After eating a quick, and rather unappetizing, breakfast, she retreated into the forest a little to attempt the lesson the spirit Jedi had recommended.

It was difficult, to say the least.

She had never fully realized just how deeply ingrained her reliance on the Dark Side was. She had always known she was far lighter in her use of the Force than Vader, but she had never fully realized how dark she still was. Letting go of her anger was immensely difficult. Letting go of her fear was even harder.

At least the frustration produced by the exercise provided her with a constant supply of negative feelings to practice on.

It was several hours later when her meditations were eventually interrupted by the growling of her stomach. Pulling herself to her feet, she winced as many of her muscles protested loudly at moving after being stationary for so long.

It didn’t take long to return to the camp, and Athara definitely didn’t feel any better about her conduct the night before. She was anxious to talk to Luke.

She wasn’t sure if she was lucky or not when she caught sight of Luke getting his own lunch at the centre of the camp. Unlike her though, he looked immensely tired…and rather wet. Frowning, she struggled to let go of her reservations instead of just burying them as she usually did. After a moment she succeeded, startling herself as she did so. Throughout the entire morning, she only managed to come close a mere handful of times. Feeling a sudden lightness at her success, she edged forward into the camp.

“What did you do this morning? Why the blazes are you all wet?” There was a decidedly playful tone to her questions as she approached Luke, causing him to nearly jump out of his skin. She struggled to hold back a giggle. Luke looked at her critically for a moment before looking down at his sopping wet clothes.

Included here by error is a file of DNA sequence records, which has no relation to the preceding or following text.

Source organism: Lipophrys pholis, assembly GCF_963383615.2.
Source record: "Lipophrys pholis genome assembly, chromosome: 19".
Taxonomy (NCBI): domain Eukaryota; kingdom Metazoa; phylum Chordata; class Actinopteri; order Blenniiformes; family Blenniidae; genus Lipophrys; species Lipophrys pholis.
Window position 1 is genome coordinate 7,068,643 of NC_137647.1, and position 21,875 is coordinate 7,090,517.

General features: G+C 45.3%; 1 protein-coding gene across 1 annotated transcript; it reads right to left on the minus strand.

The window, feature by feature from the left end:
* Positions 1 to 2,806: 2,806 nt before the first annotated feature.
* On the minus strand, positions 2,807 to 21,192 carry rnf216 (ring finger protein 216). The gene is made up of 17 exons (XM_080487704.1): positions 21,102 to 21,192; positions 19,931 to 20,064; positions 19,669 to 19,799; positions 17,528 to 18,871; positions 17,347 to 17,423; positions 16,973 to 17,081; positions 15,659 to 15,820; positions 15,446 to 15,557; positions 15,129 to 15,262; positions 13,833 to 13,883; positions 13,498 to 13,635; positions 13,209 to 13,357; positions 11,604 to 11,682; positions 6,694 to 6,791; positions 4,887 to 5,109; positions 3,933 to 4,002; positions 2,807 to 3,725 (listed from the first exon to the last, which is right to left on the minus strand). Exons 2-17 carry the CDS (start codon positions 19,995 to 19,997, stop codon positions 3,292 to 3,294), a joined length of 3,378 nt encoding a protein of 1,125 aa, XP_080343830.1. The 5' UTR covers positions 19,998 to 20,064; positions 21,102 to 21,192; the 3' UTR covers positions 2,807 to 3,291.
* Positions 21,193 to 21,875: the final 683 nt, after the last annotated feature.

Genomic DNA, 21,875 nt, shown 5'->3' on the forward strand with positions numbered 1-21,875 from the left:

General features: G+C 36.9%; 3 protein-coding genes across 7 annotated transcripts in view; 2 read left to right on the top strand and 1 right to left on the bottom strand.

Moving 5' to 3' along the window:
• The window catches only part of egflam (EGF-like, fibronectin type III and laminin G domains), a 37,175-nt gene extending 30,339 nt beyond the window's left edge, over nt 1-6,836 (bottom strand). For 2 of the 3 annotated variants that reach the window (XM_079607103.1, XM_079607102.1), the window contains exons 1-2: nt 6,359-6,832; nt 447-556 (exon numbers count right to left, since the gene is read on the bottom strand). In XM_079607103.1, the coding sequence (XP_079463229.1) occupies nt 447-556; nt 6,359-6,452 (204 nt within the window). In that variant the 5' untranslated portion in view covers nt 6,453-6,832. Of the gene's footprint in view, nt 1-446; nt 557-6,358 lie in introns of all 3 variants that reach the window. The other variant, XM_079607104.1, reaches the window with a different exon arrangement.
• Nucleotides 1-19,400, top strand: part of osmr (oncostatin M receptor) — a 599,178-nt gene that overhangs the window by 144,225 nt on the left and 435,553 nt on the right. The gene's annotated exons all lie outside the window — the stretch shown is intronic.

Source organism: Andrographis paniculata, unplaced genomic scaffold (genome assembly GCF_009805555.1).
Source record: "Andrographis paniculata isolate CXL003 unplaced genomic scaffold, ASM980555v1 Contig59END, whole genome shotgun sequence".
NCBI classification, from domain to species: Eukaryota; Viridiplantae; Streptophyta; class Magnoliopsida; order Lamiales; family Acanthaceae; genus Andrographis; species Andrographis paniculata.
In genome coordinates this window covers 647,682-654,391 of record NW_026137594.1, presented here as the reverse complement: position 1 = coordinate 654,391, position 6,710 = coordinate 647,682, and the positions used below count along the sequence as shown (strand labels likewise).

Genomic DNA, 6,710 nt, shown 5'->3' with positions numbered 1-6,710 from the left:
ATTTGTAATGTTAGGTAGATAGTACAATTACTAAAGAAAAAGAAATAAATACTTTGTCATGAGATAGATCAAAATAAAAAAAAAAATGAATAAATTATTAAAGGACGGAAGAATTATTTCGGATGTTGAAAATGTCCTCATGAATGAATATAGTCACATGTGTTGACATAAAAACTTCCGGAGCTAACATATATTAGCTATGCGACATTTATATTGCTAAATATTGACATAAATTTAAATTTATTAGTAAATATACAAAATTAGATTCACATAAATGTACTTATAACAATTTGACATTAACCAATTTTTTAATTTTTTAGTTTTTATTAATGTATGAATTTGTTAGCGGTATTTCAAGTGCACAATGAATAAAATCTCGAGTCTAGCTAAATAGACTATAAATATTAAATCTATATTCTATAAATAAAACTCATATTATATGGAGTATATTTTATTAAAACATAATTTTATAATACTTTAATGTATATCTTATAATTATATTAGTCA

“Oh, umm, Master Yoda had me run a circuit through the swamp, as part of my training, and, uh, I kind of, umm, fell into the water…” Mortified, he couldn’t quite meet her eye, but began to fiddle with the soaked jacket balled up in his hands. It took a lot of effort not to laugh, but despite her efforts, a small chuckle escaped, causing Luke’s blush to deepen.

“That’s not that bad, Luke. It’s just a little water; swampy water, but still water.”

“I was carrying Yoda on my back.” This time she did burst out laughing. The mental picture of a bedraggled and sopping wet Yoda was simply too funny. After a moment Luke chuckled too, seeing a bit of the humour in it.

It was enough to cut the tension that remained between them from the night before. She could see in the way he looked at her when she approached that he didn’t blame her for what happened, and certainly didn’t hold it against her. He sat on the crate serving as a seat for the little camp and, after picking out some rations for herself, Athara joined him, sitting on a second crate that sat next to him. They sat in silence for a moment before Athara gathered the nerve to speak.